Great Meeting with Great Topics!

Tina DiMarino from Custom Surgical presented at ASCRS 2019 in San Diego this year. Her topic was on Leadership and honing effective leadership skills. This is such an important topic for all leaders in ambulatory surgery.   This lecture covered material for both new managers and experienced leaders.

Tina DiMarino at ASCRS San Diego Conference 2019

Tina DiMarino

She covered contemporary leadership theory to provide a foundation.   Tina referenced Transformational Leadership and the Four Frames Theory by Bolman and Deal.   Both of these theories provide a prescriptive method of approaching leadership and its challenges. Four Frames Theory is also an organizational theory to which many scenarios may be applied.

Transformational Leadership theory requires the leader be inspirational and proactive.  Both attributes lend themselves well when working with an ambulatory surgery center team.   Most employees working in ambulatory surgery tend to be type A personalities which requires a leader that can bring everyone together to work toward the same mission and vision.

The Four Frames Theory encourages the leader to look at the same scenario through many different frames or perspectives.  Doing so, can bring about a robust perspective to any issue.   The theory purports that by looking at any one situation through only one lens may be short-sighted or keep one from getting the whole picture.   This practice of looking through the four lenses may be more difficult to do at first, but with practice would become second nature.

Both theories covered rely on building relationships.  Building relationships as a leader is paramount.   Relationships help move teams toward the achievement of goals.  In ambulatory surgery centers, there are many goals that are set and objectives to be obtained on a monthly or quarterly basis.   Another important attribute to hone is the ability to change and adapt an approach to suit the intended audience.   There are many different employees with varying levels of education present in the ambulatory surgery setting.  Changing your communication to suit the intended receiver is a huge asset.  Even the most seasoned leaders realize that the road to becoming a leader is a journey.  A leader should always be open to learning new concepts and approaches.   Learning from their own experiences is also just as important. A leader must have the ability to reflect on their own feelings and judgements in order to obtain self-improvement.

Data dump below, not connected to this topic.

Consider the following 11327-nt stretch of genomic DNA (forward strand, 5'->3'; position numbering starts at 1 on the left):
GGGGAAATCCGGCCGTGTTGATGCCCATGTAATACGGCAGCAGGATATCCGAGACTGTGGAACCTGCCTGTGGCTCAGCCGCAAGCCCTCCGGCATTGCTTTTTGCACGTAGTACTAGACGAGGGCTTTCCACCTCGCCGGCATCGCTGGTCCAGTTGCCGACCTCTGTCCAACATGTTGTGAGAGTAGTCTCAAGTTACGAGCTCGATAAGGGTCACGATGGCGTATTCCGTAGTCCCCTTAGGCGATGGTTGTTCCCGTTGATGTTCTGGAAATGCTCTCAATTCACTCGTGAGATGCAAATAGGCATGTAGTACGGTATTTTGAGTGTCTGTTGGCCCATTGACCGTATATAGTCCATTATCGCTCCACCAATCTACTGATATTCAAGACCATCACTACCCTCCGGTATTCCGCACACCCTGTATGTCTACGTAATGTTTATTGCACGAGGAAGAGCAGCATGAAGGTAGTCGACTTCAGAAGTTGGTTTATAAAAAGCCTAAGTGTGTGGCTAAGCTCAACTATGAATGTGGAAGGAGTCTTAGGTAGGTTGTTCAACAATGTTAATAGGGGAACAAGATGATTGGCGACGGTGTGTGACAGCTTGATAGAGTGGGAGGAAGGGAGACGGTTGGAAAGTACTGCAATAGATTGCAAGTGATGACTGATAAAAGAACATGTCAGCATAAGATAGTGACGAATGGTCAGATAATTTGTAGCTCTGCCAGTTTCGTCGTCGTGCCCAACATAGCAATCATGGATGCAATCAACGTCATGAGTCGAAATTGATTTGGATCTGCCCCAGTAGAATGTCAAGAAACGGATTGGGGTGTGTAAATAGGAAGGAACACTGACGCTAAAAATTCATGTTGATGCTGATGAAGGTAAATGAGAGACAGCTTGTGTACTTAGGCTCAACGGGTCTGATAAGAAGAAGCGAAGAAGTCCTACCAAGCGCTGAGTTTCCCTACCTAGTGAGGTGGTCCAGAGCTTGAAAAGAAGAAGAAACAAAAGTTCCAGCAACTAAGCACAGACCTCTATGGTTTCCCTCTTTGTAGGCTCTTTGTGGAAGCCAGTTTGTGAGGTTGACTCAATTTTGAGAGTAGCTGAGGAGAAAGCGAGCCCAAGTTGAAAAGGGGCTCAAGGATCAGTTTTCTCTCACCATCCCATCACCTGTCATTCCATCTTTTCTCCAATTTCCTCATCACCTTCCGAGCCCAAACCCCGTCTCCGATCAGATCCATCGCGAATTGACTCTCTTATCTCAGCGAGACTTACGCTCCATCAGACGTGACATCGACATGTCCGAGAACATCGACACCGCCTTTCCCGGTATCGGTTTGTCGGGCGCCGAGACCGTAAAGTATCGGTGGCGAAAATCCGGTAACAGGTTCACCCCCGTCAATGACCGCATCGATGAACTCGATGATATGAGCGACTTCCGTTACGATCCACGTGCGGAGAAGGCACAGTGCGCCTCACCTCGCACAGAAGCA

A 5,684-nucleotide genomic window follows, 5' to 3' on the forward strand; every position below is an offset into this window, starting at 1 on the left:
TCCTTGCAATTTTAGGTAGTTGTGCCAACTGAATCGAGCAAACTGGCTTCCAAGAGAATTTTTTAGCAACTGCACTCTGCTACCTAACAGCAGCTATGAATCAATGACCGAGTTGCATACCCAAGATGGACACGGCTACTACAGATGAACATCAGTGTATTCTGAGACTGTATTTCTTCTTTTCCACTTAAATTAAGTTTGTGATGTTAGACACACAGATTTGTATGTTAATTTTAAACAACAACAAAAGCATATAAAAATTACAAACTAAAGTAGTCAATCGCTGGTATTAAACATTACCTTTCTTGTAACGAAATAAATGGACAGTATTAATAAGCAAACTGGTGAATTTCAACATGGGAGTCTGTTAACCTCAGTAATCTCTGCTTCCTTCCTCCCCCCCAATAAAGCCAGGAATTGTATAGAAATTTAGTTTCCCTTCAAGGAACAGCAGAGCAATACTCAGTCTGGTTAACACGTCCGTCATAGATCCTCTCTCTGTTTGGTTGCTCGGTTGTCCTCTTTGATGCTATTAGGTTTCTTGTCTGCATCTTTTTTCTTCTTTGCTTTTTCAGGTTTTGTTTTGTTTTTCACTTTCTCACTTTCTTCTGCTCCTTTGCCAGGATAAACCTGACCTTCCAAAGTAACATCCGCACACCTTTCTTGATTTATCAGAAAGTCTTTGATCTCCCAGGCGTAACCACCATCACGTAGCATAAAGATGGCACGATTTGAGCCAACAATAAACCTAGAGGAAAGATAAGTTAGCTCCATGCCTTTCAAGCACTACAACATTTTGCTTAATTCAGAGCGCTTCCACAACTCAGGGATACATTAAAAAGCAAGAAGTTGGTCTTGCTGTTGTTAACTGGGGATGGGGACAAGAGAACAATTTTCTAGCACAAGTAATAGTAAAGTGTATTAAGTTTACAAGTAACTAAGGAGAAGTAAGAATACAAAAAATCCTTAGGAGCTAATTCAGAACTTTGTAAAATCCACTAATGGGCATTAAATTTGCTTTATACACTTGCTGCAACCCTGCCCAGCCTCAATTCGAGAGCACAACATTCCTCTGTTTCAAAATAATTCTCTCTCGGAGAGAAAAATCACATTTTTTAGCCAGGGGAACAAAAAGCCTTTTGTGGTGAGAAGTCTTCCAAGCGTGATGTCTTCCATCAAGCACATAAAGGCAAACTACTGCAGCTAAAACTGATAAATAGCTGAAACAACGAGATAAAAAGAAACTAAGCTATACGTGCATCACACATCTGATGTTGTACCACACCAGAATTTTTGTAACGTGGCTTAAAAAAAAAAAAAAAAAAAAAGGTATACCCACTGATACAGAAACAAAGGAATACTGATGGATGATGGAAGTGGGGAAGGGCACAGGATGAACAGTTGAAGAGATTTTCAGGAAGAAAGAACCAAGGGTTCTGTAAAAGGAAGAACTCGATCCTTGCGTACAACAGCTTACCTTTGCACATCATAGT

Tina recommended that leaders continue to read new books on the topic and offered a reference list to start.   She also outlined some current trends in leadership.   Many easily found on LinkedIn.   She discussed what to consider when communicating with the ambulatory surgery center team.   Tina also offered tips for taking care of oneself as a leader and outlines some of the behaviors a leader should never do.   It is always a great idea to continue to review and remind oneself of these measures.  It is easy to fall back on old habits.

Tina ended her presentation with a question and answer session that brought to light some ideas for future presentations.   Issues discussed by administrators located on the east coast were mirrored by administrators offering insight from the west coast.   Leadership in ambulatory surgery centers are facing the same dilemmas and concerns nationwide.

San Diego’s meeting was well worth the visit!